This fall TD Bank stores interviewed customers known to be involved in local causes, ostensibly for a survey. One key question was, “What could TD Bank do to make a difference?”
What the customers didn’t know: Their answers and ideas weren’t just for a survey.
They were all in the running for special grants from the bank to accomplish their dream community projects. The bank selected 24 ideas in U.S. and Canadian communities and handed over $20,000 to $30,000 to each finalist, with a special provision, as put by one local TD executive who told her winner: “We don’t want to do this next month, next week, it is for today.”
In November the finalists received their funds—the surprise deskside presentations captured on video—with the understanding that they were to take the money and run. That is, run to get the project done.
So, recipients such as a West Palm Beach, Fla., elementary school gym coach rushed out to put the money to work. The coach filled cart after cart with football equipment and cheerleading supplies for a youth league short on both. In Philadelphia, a gala for foster girls was held to boost their self-esteem. Projects for children, senior citizens, and those in need of a good meal all got started with TD Bank’s donations.
Part of the bank’s intent was to pass along the stories to inspire further community activity and involvement. Vinoo Vijay, TD Bank’s chief marketing officer, saw social media, especially professionally produced videos, as an effective way to tell the overall story and the individual stories of each project.
“Video is a fantastic way to do this,” says Vijay. The bank started a website page about the program pulling together videos, photo slideshows, articles about each project, and a Twitter feed including many comments posted with the bank’s hashtag #MakeTodayMatter. A huge stream began and has continued as more people in the social universe learned of the program. The bank has been telling the stories through Facebook posts as well.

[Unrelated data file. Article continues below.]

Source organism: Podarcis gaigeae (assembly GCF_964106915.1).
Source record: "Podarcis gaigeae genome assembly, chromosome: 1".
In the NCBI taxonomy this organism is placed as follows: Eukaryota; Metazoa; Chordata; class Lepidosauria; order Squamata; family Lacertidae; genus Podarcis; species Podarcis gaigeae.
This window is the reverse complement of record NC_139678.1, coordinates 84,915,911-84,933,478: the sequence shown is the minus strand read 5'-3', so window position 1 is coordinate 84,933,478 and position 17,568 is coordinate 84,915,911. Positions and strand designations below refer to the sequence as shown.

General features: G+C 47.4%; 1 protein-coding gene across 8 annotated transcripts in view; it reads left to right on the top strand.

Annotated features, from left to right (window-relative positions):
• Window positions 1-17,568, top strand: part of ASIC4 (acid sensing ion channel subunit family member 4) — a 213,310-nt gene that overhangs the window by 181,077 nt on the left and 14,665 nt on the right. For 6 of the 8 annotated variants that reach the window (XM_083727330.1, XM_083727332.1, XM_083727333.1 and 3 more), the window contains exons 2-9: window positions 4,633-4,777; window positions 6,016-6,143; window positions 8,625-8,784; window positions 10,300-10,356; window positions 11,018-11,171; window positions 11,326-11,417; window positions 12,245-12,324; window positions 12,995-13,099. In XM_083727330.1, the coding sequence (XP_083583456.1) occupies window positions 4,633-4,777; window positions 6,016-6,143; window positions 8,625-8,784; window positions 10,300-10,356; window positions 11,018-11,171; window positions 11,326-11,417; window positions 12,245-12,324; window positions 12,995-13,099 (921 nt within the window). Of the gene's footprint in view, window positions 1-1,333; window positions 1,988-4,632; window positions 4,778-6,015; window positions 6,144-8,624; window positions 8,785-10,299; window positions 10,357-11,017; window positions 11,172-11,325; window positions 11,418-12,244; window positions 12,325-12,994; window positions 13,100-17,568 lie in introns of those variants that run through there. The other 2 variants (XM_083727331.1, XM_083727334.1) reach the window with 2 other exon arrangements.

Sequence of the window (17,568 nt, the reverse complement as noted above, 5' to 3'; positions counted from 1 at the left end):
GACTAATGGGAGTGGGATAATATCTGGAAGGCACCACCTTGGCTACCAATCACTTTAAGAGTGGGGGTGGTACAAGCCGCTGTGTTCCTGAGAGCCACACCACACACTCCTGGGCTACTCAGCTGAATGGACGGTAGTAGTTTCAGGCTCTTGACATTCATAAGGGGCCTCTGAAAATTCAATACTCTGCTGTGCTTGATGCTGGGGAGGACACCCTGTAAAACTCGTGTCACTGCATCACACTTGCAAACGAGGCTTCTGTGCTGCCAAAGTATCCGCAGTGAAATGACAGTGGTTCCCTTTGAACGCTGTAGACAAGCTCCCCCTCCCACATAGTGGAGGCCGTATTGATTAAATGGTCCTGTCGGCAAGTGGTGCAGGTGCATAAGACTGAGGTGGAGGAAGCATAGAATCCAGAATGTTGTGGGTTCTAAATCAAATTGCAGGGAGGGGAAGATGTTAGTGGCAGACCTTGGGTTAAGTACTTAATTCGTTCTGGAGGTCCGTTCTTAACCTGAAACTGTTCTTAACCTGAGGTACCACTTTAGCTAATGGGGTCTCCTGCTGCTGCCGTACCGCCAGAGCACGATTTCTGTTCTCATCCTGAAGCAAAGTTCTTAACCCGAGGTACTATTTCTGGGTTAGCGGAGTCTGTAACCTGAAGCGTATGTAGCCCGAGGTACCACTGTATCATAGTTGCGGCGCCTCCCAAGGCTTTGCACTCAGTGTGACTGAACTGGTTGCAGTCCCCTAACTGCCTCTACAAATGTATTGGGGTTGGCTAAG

“All of our social media channels worked together on this,” says Vijay. “Video was particularly important.” Videographers captured literal jaw-dropping moments as TD employees told recipients of the awards they hadn’t even known they’d been in the running for. Astonishment, laughter, even tears were captured and posted for viewing. Cameras also captured the events themselves—such as a formerly housebound woman in a wheelchair being able to leave her home, on a bank-paid ramp, for the first time in years. Some appear as videos, others as slideshows.
Vijay says the bank definitely wants to do something like this again, though the details are still under discussion.
Additional projects among the 24 included a community cleanup; a shop where people who had fallen on hard times could obtain work-appropriate business clothing for free—suits and shirts for offices, outdoor gear for manual labor jobs; trail restoration; and a project to improve the lives of animals in several shelters.
The latter included purchase of 30,000 pounds of dog food. “How awesome is that?” said Samantha, an Asheville, N.C., mother to her daughter as video captured their trip to buy and deliver the meals.
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